Klondike falls short
The Discovery Channel pulled out all the stops for it’s first major miniseries. And I love the fact they picked a real life story. HBO seems to be faltering these days, because non-pay cable channels are out-producing it. For example, I loved The Hatfields & McCoys on History Channel because they tried to maintain a semblance of historical accuracy, something HBO typically ignores.
Klondike started out fantastic with the recreation of the march up the Chilkoot pass. After the gold rush fever subsided in South Dakota, Colorado and California, the “stampeders” headed north to the frozen wild in search of instant riches. Jack London, one of our greatest writers, was one of them. Around 300,000 headed for the Yukon, but less than 100,000 made it, and only about 4,000 actually found any gold. Few got rich, and more may have frozen to death during winters where temperatures dipped below minus 75 degrees. Early into the Gold Rush, Mounties demanded anyone entering the Yukon bring a year’s provisions, which required stampeders to make many trips ferrying supplies to the top of Chilkoot Pass. And once over the pass, they had to cross a 3-mile lake. London swam that distance several times, while lugging a 150-pound sack of supplies.
After the avalanche opening sequence, however, the credits came on and I knew I was in trouble, because the credits were a bizarre recreation of the opening of Game of Thrones. Especially strange since both shows featured the same lead actor. Obviously, the real music of the stampeders would have been more effective: miner songs played on mandolin, violin and jew’s harp. I also was hoping for lots more spectacular cinematography of the Alaskan wilderness, instead of the same helicopter flyover over and over.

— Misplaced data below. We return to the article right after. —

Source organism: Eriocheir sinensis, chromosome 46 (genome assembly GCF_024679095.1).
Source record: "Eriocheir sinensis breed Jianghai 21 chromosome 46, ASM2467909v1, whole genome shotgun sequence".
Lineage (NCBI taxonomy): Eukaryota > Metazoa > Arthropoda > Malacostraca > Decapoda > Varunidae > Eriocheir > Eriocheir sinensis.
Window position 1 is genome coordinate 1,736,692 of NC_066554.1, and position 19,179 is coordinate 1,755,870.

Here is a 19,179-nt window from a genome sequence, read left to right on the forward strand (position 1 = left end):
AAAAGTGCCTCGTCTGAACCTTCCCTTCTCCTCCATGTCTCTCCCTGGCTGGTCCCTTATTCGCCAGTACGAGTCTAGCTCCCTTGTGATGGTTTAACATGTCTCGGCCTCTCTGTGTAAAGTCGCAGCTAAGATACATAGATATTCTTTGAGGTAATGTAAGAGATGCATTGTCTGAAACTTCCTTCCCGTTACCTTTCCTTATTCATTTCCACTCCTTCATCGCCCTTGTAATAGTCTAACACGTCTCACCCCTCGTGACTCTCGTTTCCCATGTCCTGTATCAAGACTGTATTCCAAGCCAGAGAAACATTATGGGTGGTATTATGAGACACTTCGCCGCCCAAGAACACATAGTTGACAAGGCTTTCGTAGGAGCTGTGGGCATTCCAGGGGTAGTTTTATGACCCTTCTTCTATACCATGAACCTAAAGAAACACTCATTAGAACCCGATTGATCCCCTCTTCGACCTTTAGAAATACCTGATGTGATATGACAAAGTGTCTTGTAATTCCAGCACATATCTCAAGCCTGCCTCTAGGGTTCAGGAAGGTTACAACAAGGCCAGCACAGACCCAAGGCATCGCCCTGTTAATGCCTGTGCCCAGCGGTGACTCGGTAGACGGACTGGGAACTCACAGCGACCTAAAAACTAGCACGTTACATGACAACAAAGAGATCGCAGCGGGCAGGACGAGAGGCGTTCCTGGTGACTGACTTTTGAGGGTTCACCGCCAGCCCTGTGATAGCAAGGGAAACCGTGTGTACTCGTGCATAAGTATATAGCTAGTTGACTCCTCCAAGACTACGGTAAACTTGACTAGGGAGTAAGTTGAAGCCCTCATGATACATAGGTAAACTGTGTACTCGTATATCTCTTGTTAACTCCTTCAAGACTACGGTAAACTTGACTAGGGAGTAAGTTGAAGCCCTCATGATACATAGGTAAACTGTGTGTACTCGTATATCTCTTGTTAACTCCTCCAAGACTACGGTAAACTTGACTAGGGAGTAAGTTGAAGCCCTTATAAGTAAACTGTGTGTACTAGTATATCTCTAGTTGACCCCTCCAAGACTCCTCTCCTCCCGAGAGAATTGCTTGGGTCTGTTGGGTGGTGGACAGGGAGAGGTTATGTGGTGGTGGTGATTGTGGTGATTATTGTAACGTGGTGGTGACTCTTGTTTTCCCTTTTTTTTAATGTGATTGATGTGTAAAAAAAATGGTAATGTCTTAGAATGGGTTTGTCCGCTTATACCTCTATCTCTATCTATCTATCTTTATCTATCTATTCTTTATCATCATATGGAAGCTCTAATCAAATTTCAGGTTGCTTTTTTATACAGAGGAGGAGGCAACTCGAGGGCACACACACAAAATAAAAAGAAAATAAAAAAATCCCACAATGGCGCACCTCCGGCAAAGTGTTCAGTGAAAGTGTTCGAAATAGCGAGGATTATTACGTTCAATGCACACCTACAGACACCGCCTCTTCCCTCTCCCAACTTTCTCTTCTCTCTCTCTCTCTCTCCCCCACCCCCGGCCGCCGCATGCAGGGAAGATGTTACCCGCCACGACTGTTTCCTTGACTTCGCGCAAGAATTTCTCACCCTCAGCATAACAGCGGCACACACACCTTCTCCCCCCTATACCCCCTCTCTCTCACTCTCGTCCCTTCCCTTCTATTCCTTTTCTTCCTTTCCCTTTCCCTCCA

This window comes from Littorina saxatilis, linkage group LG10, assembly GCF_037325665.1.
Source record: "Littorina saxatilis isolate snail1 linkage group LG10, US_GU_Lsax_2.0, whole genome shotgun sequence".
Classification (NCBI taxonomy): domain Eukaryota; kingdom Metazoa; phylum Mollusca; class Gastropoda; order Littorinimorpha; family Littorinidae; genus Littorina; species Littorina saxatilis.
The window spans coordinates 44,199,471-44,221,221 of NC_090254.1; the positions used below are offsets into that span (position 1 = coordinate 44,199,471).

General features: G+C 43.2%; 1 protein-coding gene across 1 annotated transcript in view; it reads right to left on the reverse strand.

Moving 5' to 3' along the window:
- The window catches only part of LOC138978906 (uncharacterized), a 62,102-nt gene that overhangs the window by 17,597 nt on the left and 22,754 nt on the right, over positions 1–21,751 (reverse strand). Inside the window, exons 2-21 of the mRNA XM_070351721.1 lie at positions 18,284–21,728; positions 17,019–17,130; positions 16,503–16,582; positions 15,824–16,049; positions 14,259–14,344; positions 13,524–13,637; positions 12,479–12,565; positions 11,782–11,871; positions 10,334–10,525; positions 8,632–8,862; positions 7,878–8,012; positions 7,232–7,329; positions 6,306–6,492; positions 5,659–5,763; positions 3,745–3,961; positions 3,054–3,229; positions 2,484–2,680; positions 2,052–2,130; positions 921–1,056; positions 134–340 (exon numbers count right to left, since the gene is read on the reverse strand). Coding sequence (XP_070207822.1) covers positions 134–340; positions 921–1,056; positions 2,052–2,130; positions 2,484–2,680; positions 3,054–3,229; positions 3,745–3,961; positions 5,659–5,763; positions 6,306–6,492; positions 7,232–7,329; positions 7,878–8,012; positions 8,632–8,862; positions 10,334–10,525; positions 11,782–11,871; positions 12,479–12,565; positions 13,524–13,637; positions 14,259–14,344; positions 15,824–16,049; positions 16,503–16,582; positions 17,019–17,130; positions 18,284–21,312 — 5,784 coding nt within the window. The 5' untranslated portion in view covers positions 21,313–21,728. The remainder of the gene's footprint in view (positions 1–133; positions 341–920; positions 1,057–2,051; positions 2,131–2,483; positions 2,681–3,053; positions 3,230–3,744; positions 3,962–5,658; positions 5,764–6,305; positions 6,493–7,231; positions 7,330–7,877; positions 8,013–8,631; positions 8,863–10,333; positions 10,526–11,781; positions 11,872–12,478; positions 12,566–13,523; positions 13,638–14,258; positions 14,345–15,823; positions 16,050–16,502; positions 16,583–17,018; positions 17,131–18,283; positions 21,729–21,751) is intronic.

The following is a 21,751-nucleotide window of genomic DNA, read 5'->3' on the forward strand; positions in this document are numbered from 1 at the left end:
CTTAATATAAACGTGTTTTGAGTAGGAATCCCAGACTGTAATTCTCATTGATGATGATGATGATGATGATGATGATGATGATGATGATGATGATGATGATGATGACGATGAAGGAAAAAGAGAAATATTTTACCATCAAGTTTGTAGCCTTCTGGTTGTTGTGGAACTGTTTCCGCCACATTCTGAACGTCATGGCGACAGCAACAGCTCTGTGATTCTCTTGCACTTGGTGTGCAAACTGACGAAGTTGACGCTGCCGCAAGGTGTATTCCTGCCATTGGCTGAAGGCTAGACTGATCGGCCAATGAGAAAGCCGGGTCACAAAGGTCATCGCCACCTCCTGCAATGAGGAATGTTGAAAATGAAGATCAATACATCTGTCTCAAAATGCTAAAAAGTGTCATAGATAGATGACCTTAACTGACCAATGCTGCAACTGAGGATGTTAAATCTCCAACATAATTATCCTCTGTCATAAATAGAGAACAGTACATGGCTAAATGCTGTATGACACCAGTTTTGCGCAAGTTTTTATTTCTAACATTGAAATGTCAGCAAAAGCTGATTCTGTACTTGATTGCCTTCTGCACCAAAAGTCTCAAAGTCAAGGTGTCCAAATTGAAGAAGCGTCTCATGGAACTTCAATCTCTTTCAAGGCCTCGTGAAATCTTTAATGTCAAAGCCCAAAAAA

BTW, here’s a shot of the real Dawson City at it’s height, when 40,000 were crammed into mostly tent cities at the intersection of Klondike and Yukon Rivers.
I guess the biggest flaw was the producer’s attempt to ratchet a moral narrative onto what should have been a naturalistic slice-of-life, which turned the project into a melodrama. Of course, they had to invent some silly romance and bring in a fictitious villain evil beyond all human understanding.
In truth Man versus Nature provided most of the drama in the Yukon. London’s greatest short story from the era involved a man freezing to death because he decided to take a casual walk along a frozen stream on a really cold winter’s day, and unfortunately he steps into a puddle of water, soaking his ankles, and before he can get a fire started, he loses all control of his bodily functions and freezes to death. That was the real Yukon. And if Klondike had just stuck with real stories and the real microcosm of Dawson, it might have been the monster hit they were looking for, instead of the near miss it is.